The Fall - 'The Remainderer EP' (Cherry Red Records)

The Fall – ‘The Remainderer EP’ (Cherry Red Records)

The Fall‘s 30th studio album ‘Re-Mit’ provided 2013 with one of its highlights and proved to be one of Mark E Smith‘s best works of the last decade. So with the 31st long player already scheduled for release next year, ‘The Remainderer’ is a six track EP that acts as a gap bridger. I didn’t really expect anything more than a few rejects and inferior outtakes from the last LP, but ‘The Remainderer’ defies those expectations in typical Fall style, offering up material easily as strong as anything they’ve done in years. But what you can and should expect is something unique and completely bonkers. I was sent a promo copy of this a few months ago, when the original release date was November 25. When it was put back to December 9, I had an inkling that it may have been down to further editing or rerecording being required as a result of Smith’s maverick perfectionism. I was right. The versions of the blinding title track and ‘Mister Rode’ on the finished CD differ significantly from the original versions featured on the first copy that was sent out. Due to the vinyl format being pressed weeks ago, it is reported to contain the previous versions rather than the ones on the disc. 

The+FallThe fierce lead track that lends the EP its title is classic Fall, as nagging guitars dig into the mighty shuffle and whack of not one, but two drumkits. The superior CD version features what sounds like a gang of Mark E Smiths raving and ranting over each other about becoming a tree, and his views on old groups reforming. Clearly never one for nostalgia, as an artist always focused on the future MES recognises the paradox of such situations: “Never forget, remembrance is worth nothing!” While all Fall lyrics are brilliantly ambiguous, this one seems to suggest that in touring old hits to pay the bills, reformed bands are forgetting the spirit that made them great the first time around. The fact that the music bears a slight resemblance to the Baywatch theme is also rather fantastic and makes you wonder whether the rest of his band were playing a joke on an unsuspecting MES. Or maybe he was aware all along, and maybe even a fan of the show. I’d love to think that at least one of those stories is true.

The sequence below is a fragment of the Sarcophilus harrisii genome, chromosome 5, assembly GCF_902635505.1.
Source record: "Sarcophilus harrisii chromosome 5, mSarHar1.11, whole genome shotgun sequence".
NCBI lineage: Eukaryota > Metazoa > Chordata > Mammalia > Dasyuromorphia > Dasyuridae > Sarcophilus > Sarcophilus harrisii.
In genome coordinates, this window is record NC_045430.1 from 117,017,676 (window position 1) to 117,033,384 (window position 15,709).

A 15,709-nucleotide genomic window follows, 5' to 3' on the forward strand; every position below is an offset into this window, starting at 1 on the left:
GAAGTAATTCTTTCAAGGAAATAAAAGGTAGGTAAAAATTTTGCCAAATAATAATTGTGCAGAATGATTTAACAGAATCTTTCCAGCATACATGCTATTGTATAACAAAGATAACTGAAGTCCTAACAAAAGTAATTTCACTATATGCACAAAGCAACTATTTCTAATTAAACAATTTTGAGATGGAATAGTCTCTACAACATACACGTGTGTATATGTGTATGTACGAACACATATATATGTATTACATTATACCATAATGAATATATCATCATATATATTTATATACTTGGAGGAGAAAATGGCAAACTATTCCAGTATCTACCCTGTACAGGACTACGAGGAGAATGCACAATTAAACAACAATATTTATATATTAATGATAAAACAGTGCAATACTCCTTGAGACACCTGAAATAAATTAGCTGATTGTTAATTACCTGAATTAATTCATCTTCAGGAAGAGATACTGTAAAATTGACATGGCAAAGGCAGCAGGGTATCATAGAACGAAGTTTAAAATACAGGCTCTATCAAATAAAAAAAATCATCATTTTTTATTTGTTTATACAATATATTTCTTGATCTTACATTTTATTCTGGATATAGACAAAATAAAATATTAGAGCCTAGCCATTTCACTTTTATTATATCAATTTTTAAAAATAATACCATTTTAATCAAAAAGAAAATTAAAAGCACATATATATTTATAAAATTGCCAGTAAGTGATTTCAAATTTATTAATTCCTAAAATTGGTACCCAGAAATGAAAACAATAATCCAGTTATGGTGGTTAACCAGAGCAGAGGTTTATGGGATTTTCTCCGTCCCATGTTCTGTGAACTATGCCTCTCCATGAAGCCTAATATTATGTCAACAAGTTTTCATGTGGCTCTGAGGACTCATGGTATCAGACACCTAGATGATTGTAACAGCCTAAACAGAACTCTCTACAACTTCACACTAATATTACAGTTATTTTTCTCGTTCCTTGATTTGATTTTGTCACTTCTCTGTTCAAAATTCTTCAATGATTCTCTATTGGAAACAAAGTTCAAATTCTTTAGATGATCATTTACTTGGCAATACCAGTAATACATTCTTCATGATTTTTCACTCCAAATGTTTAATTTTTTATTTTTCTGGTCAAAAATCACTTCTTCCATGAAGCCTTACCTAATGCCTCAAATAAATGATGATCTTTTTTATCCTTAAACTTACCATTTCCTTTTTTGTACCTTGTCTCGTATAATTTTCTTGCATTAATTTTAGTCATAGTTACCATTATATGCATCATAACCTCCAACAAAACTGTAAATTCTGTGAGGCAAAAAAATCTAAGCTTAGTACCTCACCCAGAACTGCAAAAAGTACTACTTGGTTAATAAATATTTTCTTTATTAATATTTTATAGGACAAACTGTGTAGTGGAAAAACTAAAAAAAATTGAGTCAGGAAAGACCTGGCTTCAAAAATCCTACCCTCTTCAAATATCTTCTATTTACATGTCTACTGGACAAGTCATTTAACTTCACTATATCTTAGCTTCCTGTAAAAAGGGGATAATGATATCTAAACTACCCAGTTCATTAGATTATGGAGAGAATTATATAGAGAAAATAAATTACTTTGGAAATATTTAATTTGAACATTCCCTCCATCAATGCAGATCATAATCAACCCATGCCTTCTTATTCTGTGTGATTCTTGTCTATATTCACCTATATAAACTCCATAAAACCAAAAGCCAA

During the skewed rockabilly rumble of ‘Amorator!’, “the frost covers up what the summer men made” implies that by running on nostalgia, bands end up ruining their legacy, while the wailing vocals at the beginning of the promo/vinyl version of ‘Mister Rode’ are just one example of why DJ and broadcaster Mary Anne Hobbs laughed a while ago when I described Smith as “extraordinary”. The CD version again features multiple vocal parts, this time we get one MES barking away about having a name and a face, and another one shouting from some parallel dimension. As the swinging bounce of the song gradually develops into thunder, the muscle of this Fall line-up is highlighted with pummelling basslines from Dave ‘The Eagle’ Spurr contributing additional fatness as part of this incredibly tight (and in this case, augmented) rhythm section.

100 4422+1030Smith’s growled intro to the brooding ‘Remembrance R’ is particularly interesting when he delivers the word “can’t” in a way that sounds like Chewbacca taking a shit, again “extraordinary” is an understatement. At 2:46 we get his elongated “remembrance pRRRRRRRRRRRRRR” as the vibe slowly unfolds into utter insanity, and the sounds of stuff being thrown about. ONLY Mark E Smith can pull this off. On the ‘Say Mama/Race With The Devil’ medley, it’s straight-up rock n roll done Smith’s way, a twisted Gene Vincent homage with a badly overdubbed bass part during the second half. On the closing ‘Touchy Pad’, Elena Poulou’s synths finally make a prominent appearance, and the lyrical theme appears to turn to the theme of immigration, casting a picture of foreigners being made to feel like aliens. Whether these tracks were recorded after ‘Re-Mit’, or just not suited to the rest of the album, they provide another fine addition to a fascinating and rich back catalogue. [Rating:4]

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